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A new natural sensor for the antioxidant potential of molecules

Un nouveau capteur naturel du potentiel antioxydant des molécules

In order to monitor and quantify antioxidant production, a team of scientists from the Toulouse biotechnology institute (TBI - INRAE / INSA Toulouse / CNRS) have just developed a biological quality sensor (biosensor) for the antioxidant potential of molecules, using yeast.


Article published on October 23, 2023 

Antioxidants, protectors of our cells

Essential supplements and preservatives for human and animal nutrition, antioxidants play a key role in health and nutrition.

A molecule is said to be antioxidant when it slows down or prevents the oxidation of other chemical substances. Oxidation is a classic chemical reaction, notably occurring in cells during the cellular respiration process, where sugar is broken down in the presence of oxygen to release energy. However, these oxidation reactions can lead to the production of free radicals, highly reactive chemical entities that degrade cellular constituents and structures.

Antioxidants are molecules naturally present in our diet and capable of protecting our cells against these free radicals. At moderate levels, they have beneficial effects. On the other hand, if their concentration becomes too high, they can damage cells, lipids, proteins and DNA, which can lead to the onset of disease and cancer.

Because of their protective power, antioxidants are increasingly popular and used in the fields of health, nutrition and well-being. Although a large number of synthetic antioxidants are available, the demand for antioxidants of natural origin is very high. Their bioproduction by microorganisms is more ecological and sustainable, but also highly competitive, and it is important to be able to monitor and quantify it.


Yeast as a biosensor of the antioxidant power of molecules

Scientific studies have already developed ways of controlling and monitoring the synthesis of antioxidant molecules, but some can be restrictive, costly or tricky to implement.1,2 .

That's why the TBI team wanted to work on a well-known yeast, the brewer's yeast known as Saccharomyces cerevisiae.It is one of the best genetically developed eukaryotic (i.e. with a nucleus in the cell) models, with simple nutritional requirements, and is quick and easy to grow.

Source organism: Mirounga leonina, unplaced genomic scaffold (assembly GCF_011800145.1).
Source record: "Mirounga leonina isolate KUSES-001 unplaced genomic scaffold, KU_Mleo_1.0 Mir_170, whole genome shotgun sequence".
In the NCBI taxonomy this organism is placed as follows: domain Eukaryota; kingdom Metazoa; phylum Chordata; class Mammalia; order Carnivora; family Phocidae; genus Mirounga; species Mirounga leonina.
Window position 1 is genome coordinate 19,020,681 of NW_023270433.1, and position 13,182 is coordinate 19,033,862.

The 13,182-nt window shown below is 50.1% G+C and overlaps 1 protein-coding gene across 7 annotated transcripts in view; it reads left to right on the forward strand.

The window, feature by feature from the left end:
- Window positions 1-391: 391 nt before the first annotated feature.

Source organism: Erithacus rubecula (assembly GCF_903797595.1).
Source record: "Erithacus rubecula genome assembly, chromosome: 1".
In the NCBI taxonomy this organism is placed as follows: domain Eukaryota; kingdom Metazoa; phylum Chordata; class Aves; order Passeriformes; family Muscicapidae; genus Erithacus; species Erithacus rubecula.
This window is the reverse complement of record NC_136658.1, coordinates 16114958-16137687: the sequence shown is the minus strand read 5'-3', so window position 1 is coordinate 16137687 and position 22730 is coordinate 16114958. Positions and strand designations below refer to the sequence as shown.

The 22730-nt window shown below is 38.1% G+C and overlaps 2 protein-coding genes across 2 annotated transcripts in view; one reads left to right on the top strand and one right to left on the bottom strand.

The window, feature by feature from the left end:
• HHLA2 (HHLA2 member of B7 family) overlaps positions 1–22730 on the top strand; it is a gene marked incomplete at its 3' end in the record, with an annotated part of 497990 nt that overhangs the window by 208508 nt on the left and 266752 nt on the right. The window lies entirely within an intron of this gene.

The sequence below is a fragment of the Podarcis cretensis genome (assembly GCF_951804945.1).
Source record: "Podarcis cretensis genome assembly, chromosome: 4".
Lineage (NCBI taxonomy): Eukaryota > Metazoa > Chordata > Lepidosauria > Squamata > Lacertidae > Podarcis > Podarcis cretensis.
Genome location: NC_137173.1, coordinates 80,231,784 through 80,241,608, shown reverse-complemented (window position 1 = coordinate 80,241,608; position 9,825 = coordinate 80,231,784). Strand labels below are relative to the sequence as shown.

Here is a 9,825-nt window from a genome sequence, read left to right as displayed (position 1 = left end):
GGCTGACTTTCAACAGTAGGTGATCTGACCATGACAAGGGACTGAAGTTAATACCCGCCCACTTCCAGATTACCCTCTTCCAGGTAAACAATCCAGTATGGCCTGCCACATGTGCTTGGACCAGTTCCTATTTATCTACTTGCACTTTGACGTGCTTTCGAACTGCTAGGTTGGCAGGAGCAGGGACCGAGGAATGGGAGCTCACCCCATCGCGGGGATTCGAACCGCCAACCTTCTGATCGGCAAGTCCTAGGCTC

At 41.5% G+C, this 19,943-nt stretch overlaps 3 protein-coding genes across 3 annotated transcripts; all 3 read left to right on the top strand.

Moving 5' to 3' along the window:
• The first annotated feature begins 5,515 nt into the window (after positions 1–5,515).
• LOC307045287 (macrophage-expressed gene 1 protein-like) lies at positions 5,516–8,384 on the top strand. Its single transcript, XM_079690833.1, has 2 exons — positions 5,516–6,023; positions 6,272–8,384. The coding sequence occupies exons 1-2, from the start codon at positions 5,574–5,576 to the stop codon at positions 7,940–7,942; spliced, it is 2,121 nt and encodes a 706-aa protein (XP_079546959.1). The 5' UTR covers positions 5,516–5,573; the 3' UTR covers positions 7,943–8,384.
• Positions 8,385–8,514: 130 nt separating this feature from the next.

Thanks to these yeasts, scientists have developed a simple test enabling the detection and quantification of certain antioxidant molecules such as resveratrol, epigallocatechin gallate, quercetin and astaxanthin, when placed in the presence of yeast. It's a conclusive test for detecting and quantifying antioxidants.

But the test goes further, as it also shows that it is possible to monitor antioxidant biosynthesis directly in the microorganisms that produce them. By genetically modifying a yeast plant, scientists have monitored and quantified the synthesis of a "natural" type of antioxidant: carotenoids.

In addition to its ease of implementation, this yeast-based quantification method also makes it possible to measure, characterize and study the physiological effect of antioxidant molecules bioproduced by microorganisms. It could therefore be very useful for improving the strains of microorganisms commonly used for antioxidant production.


Gosselin-Monplaisir, T.; Dagkesamanskaya, A.; Rigal, M.; Floch, A.; Furger, C.; Martin-Yken, H. A New Role for Yeast Cells in Health and Nutrition: Antioxidant Power Assessment. Int. J. Mol. Sci. 2023, 24, 11800. 1Wolfe, K.L.; Liu, R.H. Cellular Antioxidant Activity (CAA) assay for assessing antioxidants, foods, and dietary supplements. J. Agric. Food Chem. 2007, 55, 8896–8907. 2Gironde, C.; Rigal, M.; Dufour, C.; Furger, C. AOP1, a new live cell assay for the direct and quantitative measure of intracellular antioxidant effects. Antioxidants 2020, 9, 471


Hélène MARTIN-YKEN, Chargée de recherche INRAE

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